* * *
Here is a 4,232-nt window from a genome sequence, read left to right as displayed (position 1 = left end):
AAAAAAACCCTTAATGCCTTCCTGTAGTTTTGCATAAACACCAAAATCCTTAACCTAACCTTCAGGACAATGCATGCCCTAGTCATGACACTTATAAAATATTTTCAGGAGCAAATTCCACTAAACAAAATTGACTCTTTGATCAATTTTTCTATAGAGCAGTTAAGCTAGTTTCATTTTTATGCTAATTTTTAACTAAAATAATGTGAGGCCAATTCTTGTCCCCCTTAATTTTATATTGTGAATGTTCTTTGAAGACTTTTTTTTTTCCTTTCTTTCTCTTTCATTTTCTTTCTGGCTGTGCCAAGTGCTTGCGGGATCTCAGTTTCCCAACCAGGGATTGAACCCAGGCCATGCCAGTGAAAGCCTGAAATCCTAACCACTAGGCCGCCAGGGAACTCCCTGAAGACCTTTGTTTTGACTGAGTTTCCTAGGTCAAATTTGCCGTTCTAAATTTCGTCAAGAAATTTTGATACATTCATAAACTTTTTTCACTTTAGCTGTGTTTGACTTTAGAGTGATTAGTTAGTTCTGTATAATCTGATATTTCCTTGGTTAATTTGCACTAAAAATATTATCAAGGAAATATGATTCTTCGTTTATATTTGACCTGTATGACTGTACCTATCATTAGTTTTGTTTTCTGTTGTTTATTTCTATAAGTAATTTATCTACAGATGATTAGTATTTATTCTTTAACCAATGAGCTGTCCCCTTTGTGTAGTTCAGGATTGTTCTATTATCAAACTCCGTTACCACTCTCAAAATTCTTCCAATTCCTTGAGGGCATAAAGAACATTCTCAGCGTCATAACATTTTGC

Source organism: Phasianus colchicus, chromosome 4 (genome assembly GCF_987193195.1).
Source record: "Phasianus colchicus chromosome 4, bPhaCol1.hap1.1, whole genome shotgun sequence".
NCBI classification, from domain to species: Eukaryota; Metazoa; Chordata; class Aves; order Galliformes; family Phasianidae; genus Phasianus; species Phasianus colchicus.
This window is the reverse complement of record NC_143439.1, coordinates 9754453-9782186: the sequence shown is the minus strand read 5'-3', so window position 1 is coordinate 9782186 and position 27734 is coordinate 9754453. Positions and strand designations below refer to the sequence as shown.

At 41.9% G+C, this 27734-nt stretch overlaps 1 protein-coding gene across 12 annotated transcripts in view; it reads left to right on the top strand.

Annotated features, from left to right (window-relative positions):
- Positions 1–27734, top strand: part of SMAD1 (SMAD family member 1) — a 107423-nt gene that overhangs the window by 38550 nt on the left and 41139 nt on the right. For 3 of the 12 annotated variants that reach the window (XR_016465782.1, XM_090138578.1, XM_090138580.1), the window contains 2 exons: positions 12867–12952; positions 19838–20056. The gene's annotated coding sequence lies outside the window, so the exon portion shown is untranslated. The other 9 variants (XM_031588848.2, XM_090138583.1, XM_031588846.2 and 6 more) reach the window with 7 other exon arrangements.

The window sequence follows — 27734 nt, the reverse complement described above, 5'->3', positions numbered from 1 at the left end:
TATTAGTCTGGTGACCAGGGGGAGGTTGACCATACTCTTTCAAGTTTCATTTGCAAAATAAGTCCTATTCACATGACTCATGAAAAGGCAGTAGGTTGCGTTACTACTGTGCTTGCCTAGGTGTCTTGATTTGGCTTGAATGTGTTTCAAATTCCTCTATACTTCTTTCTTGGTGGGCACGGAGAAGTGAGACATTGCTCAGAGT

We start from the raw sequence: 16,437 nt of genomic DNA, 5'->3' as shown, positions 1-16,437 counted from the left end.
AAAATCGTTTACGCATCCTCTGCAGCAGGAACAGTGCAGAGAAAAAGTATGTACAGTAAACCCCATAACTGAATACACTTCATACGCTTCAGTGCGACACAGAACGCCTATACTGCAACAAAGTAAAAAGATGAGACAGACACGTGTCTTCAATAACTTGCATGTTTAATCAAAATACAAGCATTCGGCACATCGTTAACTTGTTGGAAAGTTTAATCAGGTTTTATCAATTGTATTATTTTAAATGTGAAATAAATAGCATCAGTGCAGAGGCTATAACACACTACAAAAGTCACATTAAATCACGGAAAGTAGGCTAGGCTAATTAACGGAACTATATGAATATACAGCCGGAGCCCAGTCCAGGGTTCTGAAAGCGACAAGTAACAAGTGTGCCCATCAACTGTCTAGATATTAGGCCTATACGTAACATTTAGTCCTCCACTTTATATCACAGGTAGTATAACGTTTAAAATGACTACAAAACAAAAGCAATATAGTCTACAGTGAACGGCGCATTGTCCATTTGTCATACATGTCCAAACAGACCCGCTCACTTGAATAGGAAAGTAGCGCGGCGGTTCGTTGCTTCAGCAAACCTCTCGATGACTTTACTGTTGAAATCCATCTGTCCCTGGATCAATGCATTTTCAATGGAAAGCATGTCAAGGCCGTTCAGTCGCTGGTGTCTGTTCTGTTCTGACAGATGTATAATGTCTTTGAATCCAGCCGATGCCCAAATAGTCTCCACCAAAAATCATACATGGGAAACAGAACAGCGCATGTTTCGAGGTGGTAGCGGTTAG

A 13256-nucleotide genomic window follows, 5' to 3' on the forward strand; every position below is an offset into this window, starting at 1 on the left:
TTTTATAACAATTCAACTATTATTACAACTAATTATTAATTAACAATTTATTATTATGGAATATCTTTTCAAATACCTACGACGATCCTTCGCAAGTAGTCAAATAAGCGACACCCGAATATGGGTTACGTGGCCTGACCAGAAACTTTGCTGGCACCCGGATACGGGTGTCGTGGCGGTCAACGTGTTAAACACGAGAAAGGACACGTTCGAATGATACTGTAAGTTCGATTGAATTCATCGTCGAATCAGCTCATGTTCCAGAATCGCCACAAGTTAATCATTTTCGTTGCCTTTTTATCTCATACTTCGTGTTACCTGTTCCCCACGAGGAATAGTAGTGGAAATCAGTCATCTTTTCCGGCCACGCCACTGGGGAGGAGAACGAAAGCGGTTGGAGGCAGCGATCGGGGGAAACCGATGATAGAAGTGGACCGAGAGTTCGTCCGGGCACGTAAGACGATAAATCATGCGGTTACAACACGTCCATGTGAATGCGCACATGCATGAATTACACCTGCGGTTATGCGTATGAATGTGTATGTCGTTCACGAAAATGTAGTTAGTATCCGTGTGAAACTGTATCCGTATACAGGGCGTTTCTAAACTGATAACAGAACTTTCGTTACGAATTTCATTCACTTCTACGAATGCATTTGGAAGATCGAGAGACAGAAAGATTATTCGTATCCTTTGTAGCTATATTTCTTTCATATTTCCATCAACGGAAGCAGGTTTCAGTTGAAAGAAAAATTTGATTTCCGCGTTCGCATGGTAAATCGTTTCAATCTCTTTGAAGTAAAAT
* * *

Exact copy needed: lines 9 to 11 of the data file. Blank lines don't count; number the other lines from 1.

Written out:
- Positions 1–27734, top strand: part of SMAD1 (SMAD family member 1) — a 107423-nt gene that overhangs the window by 38550 nt on the left and 41139 nt on the right. For 3 of the 12 annotated variants that reach the window (XR_016465782.1, XM_090138578.1, XM_090138580.1), the window contains 2 exons: positions 12867–12952; positions 19838–20056. The gene's annotated coding sequence lies outside the window, so the exon portion shown is untranslated. The other 9 variants (XM_031588848.2, XM_090138583.1, XM_031588846.2 and 6 more) reach the window with 7 other exon arrangements.

The window sequence follows — 27734 nt, the reverse complement described above, 5'->3', positions numbered from 1 at the left end:
TATTAGTCTGGTGACCAGGGGGAGGTTGACCATACTCTTTCAAGTTTCATTTGCAAAATAAGTCCTATTCACATGACTCATGAAAAGGCAGTAGGTTGCGTTACTACTGTGCTTGCCTAGGTGTCTTGATTTGGCTTGAATGTGTTTCAAATTCCTCTATACTTCTTTCTTGGTGGGCACGGAGAAGTGAGACATTGCTCAGAGT